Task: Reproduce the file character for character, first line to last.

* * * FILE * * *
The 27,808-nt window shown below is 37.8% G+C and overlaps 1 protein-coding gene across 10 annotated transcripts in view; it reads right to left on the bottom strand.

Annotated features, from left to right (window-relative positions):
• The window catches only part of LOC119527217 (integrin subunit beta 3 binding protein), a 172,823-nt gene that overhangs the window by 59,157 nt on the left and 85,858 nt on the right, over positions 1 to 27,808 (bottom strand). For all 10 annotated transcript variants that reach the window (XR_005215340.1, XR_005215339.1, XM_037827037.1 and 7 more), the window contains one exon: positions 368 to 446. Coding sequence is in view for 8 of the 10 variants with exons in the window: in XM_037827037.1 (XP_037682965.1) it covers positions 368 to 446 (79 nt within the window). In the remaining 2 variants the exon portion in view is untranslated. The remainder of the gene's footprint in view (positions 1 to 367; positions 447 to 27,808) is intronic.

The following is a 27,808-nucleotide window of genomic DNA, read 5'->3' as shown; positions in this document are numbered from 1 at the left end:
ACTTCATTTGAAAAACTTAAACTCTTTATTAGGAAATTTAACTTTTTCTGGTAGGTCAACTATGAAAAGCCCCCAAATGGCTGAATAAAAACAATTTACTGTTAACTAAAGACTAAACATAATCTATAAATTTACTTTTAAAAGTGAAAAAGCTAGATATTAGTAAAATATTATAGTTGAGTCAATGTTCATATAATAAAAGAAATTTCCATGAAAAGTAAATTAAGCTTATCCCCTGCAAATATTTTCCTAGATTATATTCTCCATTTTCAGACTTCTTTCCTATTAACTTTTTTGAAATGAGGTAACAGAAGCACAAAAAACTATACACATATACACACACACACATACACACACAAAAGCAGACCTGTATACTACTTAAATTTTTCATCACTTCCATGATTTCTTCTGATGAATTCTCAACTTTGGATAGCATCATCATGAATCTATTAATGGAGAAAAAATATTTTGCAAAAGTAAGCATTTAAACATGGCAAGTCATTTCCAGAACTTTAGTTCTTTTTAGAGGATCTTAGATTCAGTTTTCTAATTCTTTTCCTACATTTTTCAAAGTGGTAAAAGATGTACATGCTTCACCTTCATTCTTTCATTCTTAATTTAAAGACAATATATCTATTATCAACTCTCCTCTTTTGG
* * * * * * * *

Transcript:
The 27,808-nt window shown below is 37.8% G+C and overlaps 1 protein-coding gene across 10 annotated transcripts in view; it reads right to left on the bottom strand.

Annotated features, from left to right (window-relative positions):
• The window catches only part of LOC119527217 (integrin subunit beta 3 binding protein), a 172,823-nt gene that overhangs the window by 59,157 nt on the left and 85,858 nt on the right, over positions 1 to 27,808 (bottom strand). For all 10 annotated transcript variants that reach the window (XR_005215340.1, XR_005215339.1, XM_037827037.1 and 7 more), the window contains one exon: positions 368 to 446. Coding sequence is in view for 8 of the 10 variants with exons in the window: in XM_037827037.1 (XP_037682965.1) it covers positions 368 to 446 (79 nt within the window). In the remaining 2 variants the exon portion in view is untranslated. The remainder of the gene's footprint in view (positions 1 to 367; positions 447 to 27,808) is intronic.

The following is a 27,808-nucleotide window of genomic DNA, read 5'->3' as shown; positions in this document are numbered from 1 at the left end:
ACTTCATTTGAAAAACTTAAACTCTTTATTAGGAAATTTAACTTTTTCTGGTAGGTCAACTATGAAAAGCCCCCAAATGGCTGAATAAAAACAATTTACTGTTAACTAAAGACTAAACATAATCTATAAATTTACTTTTAAAAGTGAAAAAGCTAGATATTAGTAAAATATTATAGTTGAGTCAATGTTCATATAATAAAAGAAATTTCCATGAAAAGTAAATTAAGCTTATCCCCTGCAAATATTTTCCTAGATTATATTCTCCATTTTCAGACTTCTTTCCTATTAACTTTTTTGAAATGAGGTAACAGAAGCACAAAAAACTATACACATATACACACACACACATACACACACAAAAGCAGACCTGTATACTACTTAAATTTTTCATCACTTCCATGATTTCTTCTGATGAATTCTCAACTTTGGATAGCATCATCATGAATCTATTAATGGAGAAAAAATATTTTGCAAAAGTAAGCATTTAAACATGGCAAGTCATTTCCAGAACTTTAGTTCTTTTTAGAGGATCTTAGATTCAGTTTTCTAATTCTTTTCCTACATTTTTCAAAGTGGTAAAAGATGTACATGCTTCACCTTCATTCTTTCATTCTTAATTTAAAGACAATATATCTATTATCAACTCTCCTCTTTTGG